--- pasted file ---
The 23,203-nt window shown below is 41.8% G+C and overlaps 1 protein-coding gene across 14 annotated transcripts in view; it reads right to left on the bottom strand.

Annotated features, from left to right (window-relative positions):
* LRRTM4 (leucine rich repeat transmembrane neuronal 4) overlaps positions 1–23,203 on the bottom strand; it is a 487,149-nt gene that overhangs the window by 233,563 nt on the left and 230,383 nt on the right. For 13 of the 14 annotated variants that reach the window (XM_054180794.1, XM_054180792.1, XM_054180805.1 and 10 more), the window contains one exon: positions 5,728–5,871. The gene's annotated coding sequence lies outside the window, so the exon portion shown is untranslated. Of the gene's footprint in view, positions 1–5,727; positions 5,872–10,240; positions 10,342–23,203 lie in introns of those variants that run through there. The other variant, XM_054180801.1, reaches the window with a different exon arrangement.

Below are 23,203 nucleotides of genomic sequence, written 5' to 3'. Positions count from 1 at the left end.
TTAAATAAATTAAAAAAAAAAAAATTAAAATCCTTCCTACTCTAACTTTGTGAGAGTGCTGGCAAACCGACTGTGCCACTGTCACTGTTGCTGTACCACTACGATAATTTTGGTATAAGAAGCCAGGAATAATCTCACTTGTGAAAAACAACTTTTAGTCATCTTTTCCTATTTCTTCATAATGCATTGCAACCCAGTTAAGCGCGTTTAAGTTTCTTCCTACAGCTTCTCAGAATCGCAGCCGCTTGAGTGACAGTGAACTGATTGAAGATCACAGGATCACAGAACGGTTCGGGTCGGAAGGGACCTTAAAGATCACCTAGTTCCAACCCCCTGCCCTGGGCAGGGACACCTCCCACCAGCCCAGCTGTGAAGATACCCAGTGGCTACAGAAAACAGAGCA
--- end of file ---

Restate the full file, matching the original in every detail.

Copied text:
The 23,203-nt window shown below is 41.8% G+C and overlaps 1 protein-coding gene across 14 annotated transcripts in view; it reads right to left on the bottom strand.

Annotated features, from left to right (window-relative positions):
* LRRTM4 (leucine rich repeat transmembrane neuronal 4) overlaps positions 1–23,203 on the bottom strand; it is a 487,149-nt gene that overhangs the window by 233,563 nt on the left and 230,383 nt on the right. For 13 of the 14 annotated variants that reach the window (XM_054180794.1, XM_054180792.1, XM_054180805.1 and 10 more), the window contains one exon: positions 5,728–5,871. The gene's annotated coding sequence lies outside the window, so the exon portion shown is untranslated. Of the gene's footprint in view, positions 1–5,727; positions 5,872–10,240; positions 10,342–23,203 lie in introns of those variants that run through there. The other variant, XM_054180801.1, reaches the window with a different exon arrangement.

Below are 23,203 nucleotides of genomic sequence, written 5' to 3'. Positions count from 1 at the left end.
TTAAATAAATTAAAAAAAAAAAAATTAAAATCCTTCCTACTCTAACTTTGTGAGAGTGCTGGCAAACCGACTGTGCCACTGTCACTGTTGCTGTACCACTACGATAATTTTGGTATAAGAAGCCAGGAATAATCTCACTTGTGAAAAACAACTTTTAGTCATCTTTTCCTATTTCTTCATAATGCATTGCAACCCAGTTAAGCGCGTTTAAGTTTCTTCCTACAGCTTCTCAGAATCGCAGCCGCTTGAGTGACAGTGAACTGATTGAAGATCACAGGATCACAGAACGGTTCGGGTCGGAAGGGACCTTAAAGATCACCTAGTTCCAACCCCCTGCCCTGGGCAGGGACACCTCCCACCAGCCCAGCTGTGAAGATACCCAGTGGCTACAGAAAACAGAGCA